Currently, comprehensive research on MMD at the genomic level remains sparse, and the underlying mechanisms for its onset are considered multifactorial. WGCNA while a powerful bioinformatic model generally necessitates a sample size of at least 20, making it challenging to deploy for rare diseases where sampling affected structures proves difficult. Recently, Cao et al. [10] presented findings from the inaugural bioinformatic study using WGCNA on cerebral artery samples. Notably, they utilized the dataset used in the present study (GSE189993) and supplemented it with another cohort (GSE141022) that includes 4 MMD MCAs and 4 non-MMD control MCAs. In total, 40 samples were candidates for inclusion in WGCNA. Upon closer examination, it was identified that the samples from GSE141022 correspond with those in GSE189993, displaying identical attributes such as patient age, sex, sample ID number, and sampling location. This resulted in 20% of the samples being duplicates; however, given that none of the 8 duplicates seem to have been identified as outliers during the assessment for batch effects via principal component analysis, the percentage of duplicates which were involved in WGCNA is expected to be much greater. A final dataset, GSE157628 (consisting of 11 MMD MCA, 6 IA MCA, and 3 MCA epileptic patient samples), was also used to validate the hub genes identified in WGCNA. Concerningly, all these samples also aligned with those already present in GSE189993. These overlapping datasets warrant careful reconsideration, as they indisputably influence the study conclusions.

The molecular functions of the hub genes identified in this study could offer insights into MMD diagnosis and treatment. We identified 139 hub genes in the magenta module associated with MMD onset. KEGG analysis linked these genes with the NLRI pathway, which predominantly comprises neuroreceptor genes, such as dopamine receptor and proto-oncogene. This pathway plays crucial roles in environmental information processing and signaling molecule interaction [11]. Thus, its dysregulation has been linked to various oncological pathologies including lung, renal, prostate cancer [12], and certain neurological diseases including Alzheimer’s disease [13]. To our knowledge, this study is the first to associate neurovascular disorders with the NLRI pathway.

NMUR1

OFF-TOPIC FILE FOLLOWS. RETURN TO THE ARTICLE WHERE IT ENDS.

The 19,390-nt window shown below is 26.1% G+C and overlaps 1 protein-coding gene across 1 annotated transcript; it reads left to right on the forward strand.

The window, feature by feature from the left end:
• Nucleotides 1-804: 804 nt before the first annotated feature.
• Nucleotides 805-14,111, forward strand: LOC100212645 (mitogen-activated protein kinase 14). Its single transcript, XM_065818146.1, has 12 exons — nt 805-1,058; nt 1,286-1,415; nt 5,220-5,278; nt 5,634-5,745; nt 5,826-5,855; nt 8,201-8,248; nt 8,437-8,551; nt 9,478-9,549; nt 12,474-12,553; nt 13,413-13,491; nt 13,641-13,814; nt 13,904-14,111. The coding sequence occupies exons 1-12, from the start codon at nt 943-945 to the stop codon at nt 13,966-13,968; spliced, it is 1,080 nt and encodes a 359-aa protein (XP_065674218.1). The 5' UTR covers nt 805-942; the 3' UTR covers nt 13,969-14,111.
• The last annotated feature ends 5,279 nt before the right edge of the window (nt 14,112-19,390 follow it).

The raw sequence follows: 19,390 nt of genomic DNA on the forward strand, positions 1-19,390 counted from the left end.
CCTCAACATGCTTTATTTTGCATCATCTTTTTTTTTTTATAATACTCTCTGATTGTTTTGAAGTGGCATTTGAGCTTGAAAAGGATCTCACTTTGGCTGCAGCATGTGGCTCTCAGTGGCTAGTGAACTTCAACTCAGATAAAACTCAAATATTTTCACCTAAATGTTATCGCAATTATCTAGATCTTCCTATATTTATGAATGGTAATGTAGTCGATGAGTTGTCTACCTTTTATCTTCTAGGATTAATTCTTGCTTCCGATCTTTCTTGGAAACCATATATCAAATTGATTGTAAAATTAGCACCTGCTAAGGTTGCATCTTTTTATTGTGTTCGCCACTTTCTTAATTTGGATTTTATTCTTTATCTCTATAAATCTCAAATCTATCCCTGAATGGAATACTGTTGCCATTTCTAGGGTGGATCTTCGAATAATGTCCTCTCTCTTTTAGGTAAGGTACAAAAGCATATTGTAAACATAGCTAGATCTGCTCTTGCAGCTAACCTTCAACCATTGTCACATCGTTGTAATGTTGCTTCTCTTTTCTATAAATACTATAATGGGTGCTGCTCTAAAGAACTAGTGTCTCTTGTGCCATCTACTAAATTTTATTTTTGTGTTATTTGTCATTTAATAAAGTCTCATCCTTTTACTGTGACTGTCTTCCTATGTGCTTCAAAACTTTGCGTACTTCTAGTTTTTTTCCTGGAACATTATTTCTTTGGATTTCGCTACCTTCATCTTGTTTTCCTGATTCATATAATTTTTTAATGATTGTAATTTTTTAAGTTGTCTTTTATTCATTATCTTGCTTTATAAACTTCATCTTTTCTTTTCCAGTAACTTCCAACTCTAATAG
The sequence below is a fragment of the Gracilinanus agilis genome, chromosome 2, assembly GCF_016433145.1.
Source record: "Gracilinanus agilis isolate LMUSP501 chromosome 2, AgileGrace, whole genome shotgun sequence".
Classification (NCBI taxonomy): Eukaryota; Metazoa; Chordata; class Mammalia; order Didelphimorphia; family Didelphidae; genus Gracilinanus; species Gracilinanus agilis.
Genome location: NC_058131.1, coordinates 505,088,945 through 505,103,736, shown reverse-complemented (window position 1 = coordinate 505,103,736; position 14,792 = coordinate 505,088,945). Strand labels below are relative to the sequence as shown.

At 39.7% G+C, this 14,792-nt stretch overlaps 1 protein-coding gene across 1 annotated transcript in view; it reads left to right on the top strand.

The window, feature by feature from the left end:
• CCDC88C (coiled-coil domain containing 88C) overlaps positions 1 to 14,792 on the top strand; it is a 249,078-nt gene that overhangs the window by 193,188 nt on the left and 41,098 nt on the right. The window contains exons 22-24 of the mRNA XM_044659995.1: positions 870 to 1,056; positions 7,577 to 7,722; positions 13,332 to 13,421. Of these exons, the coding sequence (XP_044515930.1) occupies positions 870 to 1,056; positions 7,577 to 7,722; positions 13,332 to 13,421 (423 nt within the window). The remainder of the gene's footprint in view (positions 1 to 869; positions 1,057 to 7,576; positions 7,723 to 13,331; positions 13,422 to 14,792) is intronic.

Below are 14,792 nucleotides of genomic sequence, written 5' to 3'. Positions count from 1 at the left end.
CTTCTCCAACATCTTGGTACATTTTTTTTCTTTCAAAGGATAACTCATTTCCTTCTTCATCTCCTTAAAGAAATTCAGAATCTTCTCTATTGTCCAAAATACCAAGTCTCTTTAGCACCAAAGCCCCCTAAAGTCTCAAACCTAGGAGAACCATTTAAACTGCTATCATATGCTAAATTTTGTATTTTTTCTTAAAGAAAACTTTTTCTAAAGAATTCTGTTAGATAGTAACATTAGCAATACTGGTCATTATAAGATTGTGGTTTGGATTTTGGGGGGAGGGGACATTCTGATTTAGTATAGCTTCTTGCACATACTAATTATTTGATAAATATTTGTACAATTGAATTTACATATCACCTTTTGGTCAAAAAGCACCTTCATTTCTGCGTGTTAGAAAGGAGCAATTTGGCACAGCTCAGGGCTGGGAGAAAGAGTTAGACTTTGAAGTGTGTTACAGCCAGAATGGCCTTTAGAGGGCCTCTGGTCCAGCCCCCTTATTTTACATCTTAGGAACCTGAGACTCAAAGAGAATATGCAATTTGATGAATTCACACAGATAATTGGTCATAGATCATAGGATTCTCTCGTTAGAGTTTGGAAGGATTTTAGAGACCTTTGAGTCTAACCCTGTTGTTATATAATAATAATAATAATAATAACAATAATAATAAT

The neuromedin U receptor 1 (NMUR1) predominates in the gastrointestinal tract, influencing mesenteric and portal circulation due to its ability to cause smooth muscle contraction when bound to NMU [14]. This understanding led to the first study to investigate whether NMUR1 had a role in the cardiovascular system in humans [15]. Mitchell et al. identified NMUR1 to be localized on the vascular smooth muscle cells of the saphenous vein, coronary artery, and left ventricle vascular smooth muscle cells via immunochemistry which was further backed by quantitative autoradiography showing highest receptor density in the media of large vessel. Furthermore, vasoconstriction was in agreement with the localization of NMUR1 to vascular smooth muscle cells. The results from Mitchell et al. provide valuable information to the findings in the present study regarding the overexpression of NMUR1 seen in MMD patients. The present study found that MMD patients exhibit a 2.98-fold surge in NMUR1 gene expression in their MCA compared to controls. Furthermore, our MMD-only subgroup analysis indicates a significantly heightened expression in MCA relative to STA by approximately 7.22-fold, suggesting that the MCA in MMD could experience chronic vasoconstriction, potentially leading to progressive stenosis. Interestingly, the NMU ligand, as shown by Mitchell et al. [15], mimics the potency and response of angiotensin 2, a potent vasoconstrictor. Chronic vasoconstriction due to potent hormones like angiotensin-2 is recognized to result in arterial stenosis [16]. Furthermore, histopathology of the main arteries affected by MMD when biopsied occasionally shows infiltration of T cells which contributed to the idea that MMD was also inflammatory mediated [17]. As of last year, the NMUR1 was found to be expressed by most human immune cells with higher levels in type 2 inflammatory cells including type 2 T helpers, type 2 cytotoxic T cells, group-2 innate lymphoid cells, and eosinophils and was significantly upregulated in the activated type 2 cells [18]. These authors concluded that NMU could possibly contribute to pathogenic processes of type 2 immunity-mediated diseases. It is possible that the microsamples of the MCAs from MMD patients used in this study contained a certain degree of immune cells. Thus, with the current dataset it is not feasible to conclude to what degree the increase in expression of NMUR1 was contributed by the MCA smooth muscles or lymphocytes in the samples. Regardless of whichever pathway is ultimately found to be dominant in future studies, both possible outcomes can indeed contribute to arterial stenosis.